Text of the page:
Harleys suck, sorry but ...

Pete
 

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To me it sounds similar to my experience described here:

http://www.stromtrooper.com/riding-proficiency/211441-gps-misdirect-loose-gravel.html#post2503561

Sometimes the difference between nothing happening and you being pitched over the guard rail is hardly anything at all. He could have been completely over his head or he could have had a couple of tiny things build up to the point he was caught out and in an unlucky place to have that happen.

In my case I didn't fall, but that is more a circumstance of where it happened. I do believe it was because of my experience that I didn't fall, but if it had been a guard rail my experience would have been much different.
 

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When I get wonky in the twisties and seem like I'm going too fast, I look ahead further. It changes the whole perspective and I find myself sailing through the turns more smoothly. Then I scrape the pegs and wear out the sides of the tires.
 

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Discussion Starter #10
I look ahead further. It changes the whole perspective and I find myself sailing through the turns more smoothly.
Great point.
 

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I'm always yelling in my head "TRUST YOUR TIRES, TRUST YOUR TIRES" in one of those "panic" turns. I have Pilot Roads. As has been mentioned above if the road is dry and clean and your tires aren't totally squared off then they will usually out perform our riding capabilities.
 

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I think Twist of the Wrist says as much for going into a corner fast... lean more and give it gas... and think a long, "Phuuuuuuuuk," with sphincter factor 10 :green_lol:
 

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From the miniscule amount of real info, I learned you do not care for Harleys, nor their riders either. And seem pretty proud of your riding abilities.....maybe justifiably so.

:confused:
 

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"and think a long, "Phuuuuuuuuk," with sphincter factor 10"

I did just that up in Kennedy Meadows in the Sierras. The surface turned to dirt in a turn and I fixated on where I wanted to go and drifted out of a scary moment. I think I uttered Phuuuuuck for 100 yards!
 

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IT has been almost 20 yrs since I had a bike with the sport turning capabilities of the Vee... my biggest hurdle in comfort has been taking this tall bike over into what feels like the danger zone...and then I see the 3/4" of "chicken strip" on my tires and realize just how far over it can go...although I don't know if my '86 GS750ES would have stayed stuck with the tires of the time. and now that I am not 20 anymore (lol) ... I seem to get the pucker up factor way sooner... :) .... it is all coming back, albeit slowly, I am also 80lbs heavier than back then and I am well aware of that in how the bike rides....hopefully a rear shock upgrade this winter!!
 

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Saw something like that a couple days ago

Saw that I was out of onions when I started grilling the other day and made a run to the Country Store. A burger's not a burger without onions. We live in the mountains and as I was rounding a corner something caught my eye along side the road. It looked like an elk had been hit and struggling to get up. I turned around and went back and Lo and Behold there was a Harley rider deep in a ditch (we had a bad flood last year and it was deep) trying to extricate himself from under the Harley way down at the bottom of the ditch/culvert.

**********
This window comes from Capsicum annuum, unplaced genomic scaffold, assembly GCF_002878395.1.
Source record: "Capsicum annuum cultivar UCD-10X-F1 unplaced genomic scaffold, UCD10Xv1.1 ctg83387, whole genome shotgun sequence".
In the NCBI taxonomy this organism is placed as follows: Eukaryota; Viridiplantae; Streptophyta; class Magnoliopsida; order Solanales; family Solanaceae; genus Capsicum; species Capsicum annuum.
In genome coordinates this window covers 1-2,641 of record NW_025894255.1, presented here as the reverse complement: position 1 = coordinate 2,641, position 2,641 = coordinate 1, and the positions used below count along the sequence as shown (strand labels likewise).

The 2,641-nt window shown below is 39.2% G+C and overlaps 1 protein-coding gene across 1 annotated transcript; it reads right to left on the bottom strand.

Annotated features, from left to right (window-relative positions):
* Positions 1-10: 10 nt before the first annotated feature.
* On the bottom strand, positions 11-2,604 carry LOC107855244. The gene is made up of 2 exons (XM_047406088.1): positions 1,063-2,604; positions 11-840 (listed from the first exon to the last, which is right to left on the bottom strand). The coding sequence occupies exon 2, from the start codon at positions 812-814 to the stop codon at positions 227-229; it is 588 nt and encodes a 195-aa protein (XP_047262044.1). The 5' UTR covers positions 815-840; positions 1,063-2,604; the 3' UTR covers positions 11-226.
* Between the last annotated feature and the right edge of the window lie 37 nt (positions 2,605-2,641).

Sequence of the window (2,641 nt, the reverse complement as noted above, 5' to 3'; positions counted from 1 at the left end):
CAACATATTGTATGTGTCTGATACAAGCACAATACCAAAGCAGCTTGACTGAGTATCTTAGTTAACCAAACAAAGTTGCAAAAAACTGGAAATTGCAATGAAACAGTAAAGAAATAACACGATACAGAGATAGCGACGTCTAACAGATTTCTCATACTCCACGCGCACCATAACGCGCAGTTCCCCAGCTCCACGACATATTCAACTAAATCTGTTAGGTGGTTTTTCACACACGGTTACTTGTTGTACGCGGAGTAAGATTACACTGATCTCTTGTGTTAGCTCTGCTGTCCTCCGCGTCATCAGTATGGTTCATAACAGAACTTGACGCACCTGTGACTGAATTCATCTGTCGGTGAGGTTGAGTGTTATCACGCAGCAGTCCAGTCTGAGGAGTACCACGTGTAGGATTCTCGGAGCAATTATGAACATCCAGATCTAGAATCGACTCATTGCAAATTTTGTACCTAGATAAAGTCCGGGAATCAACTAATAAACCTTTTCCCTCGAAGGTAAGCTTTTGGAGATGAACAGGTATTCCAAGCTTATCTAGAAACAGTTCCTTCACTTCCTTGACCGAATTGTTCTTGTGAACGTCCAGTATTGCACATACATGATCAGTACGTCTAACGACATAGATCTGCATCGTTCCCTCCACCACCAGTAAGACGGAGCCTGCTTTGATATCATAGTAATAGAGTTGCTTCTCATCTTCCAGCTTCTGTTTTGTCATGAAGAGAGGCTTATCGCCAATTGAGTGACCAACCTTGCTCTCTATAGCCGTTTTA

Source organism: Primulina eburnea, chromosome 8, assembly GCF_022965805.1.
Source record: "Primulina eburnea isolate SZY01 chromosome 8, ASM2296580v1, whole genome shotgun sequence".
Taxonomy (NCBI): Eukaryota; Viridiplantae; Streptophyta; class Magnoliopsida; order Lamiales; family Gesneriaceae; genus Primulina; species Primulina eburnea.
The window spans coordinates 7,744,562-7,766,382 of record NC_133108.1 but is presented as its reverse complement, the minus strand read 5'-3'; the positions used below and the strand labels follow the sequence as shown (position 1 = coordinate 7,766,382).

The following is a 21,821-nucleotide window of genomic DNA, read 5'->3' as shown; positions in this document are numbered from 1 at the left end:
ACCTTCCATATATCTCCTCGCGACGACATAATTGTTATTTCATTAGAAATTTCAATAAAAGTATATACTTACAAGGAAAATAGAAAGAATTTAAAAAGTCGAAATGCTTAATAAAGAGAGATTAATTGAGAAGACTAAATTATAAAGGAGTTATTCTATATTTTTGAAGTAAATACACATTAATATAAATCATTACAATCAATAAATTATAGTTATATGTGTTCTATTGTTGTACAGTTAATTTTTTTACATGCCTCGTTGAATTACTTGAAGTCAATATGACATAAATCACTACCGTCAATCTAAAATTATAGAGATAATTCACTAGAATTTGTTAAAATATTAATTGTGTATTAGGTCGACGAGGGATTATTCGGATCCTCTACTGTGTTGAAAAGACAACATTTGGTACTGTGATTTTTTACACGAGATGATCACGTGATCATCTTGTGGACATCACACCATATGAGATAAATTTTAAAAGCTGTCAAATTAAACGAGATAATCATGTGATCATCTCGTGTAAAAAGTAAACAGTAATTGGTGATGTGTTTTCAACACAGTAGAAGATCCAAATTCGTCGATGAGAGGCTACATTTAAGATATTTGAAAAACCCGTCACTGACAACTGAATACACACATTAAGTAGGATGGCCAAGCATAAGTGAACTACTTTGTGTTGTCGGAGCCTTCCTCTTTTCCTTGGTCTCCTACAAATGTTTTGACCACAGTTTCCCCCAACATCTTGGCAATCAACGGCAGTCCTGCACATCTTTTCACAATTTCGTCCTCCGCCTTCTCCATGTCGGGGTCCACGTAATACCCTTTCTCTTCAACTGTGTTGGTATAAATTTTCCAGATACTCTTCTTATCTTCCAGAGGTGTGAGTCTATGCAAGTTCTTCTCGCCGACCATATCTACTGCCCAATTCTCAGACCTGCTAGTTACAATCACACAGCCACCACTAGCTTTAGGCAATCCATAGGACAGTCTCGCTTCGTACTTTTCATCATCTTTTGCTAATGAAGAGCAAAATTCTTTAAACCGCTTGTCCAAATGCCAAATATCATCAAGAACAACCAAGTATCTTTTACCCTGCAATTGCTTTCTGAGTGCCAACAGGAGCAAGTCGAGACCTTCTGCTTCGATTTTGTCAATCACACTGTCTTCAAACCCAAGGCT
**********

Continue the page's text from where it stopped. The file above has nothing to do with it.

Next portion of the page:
He was OK, but the bike was badly scratched and bent up a little bit. The gent looked to be in his 70s and was kinda shocky. He had no idea what to do or how to get the bike back up. I helped him get the bike up in a pull off and then his riding buddy came back after he realized he wasn't behind him anymore. His buddy must have been 30 or so and I heard the older gentleman say "You were going too fast for me." It was clear that he was going too fast for the curve, but it had to be the curve before the one he crashed in. The chicken dance he and his bike must have been doing between curves must have been something to see, I'd say he wobbled around for at least 75 yards. He probably did the panic thing and hit the brakes standing the bike up in mid corner.

There but by the grace of God.... I've practiced the emergency counter steering, but deep down I know that's it's going to be almost impossible for me to add throttle when I know I'm in trouble deep into the curve.

Go easy and ride your pace.

Best/RR
 

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MSF, rightly so, always say to look where you are going, especially when it comes to corners. While I do agree with that I always keep a keen eye on the corners right in front of me as well. Up here with all the gravel in spring, when it rains hard, or when someone with a trailer takes the corner too sharp and throws gravel up on the road you never know. Perfectly good pavement when, all of the sudden, there is a 5-7 square foot spot with a ton of gravel on it. I've known too many people that literally slid off the road on spots like that looking after the whole curve and not paying attention to what was directly in front of them. I try to do both the best I can since gravel is not that easy to see on the older roads...:beatnik:
 

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I have to dodge it all on my back-country roads.

In the winter we have road salt and coal cinders...some gravel and mud washing into the road.

In the summer we have grass blown into the road. Lots of horse crap. Sometimes the whole horse and rider. Amish buggies. Copious amounts of road kill. Spilled diesel fuel.

Its a jungle out there boys and girls.
 

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"No psilocybin when I be ridin'"

I did not notice mention of which side of the road the rider encountered the gravel, or in which direction the road was turning where he crashed.

Without that information it is possible to do little but make assertions about assumptions.

My assumption is that he was trying to dodge a unicorn and swerved unrecoverably.

My assertion is to not eat hallucinogenic mushrooms when you are riding.

Lesson learned: "No psilocybin when I be ridin'"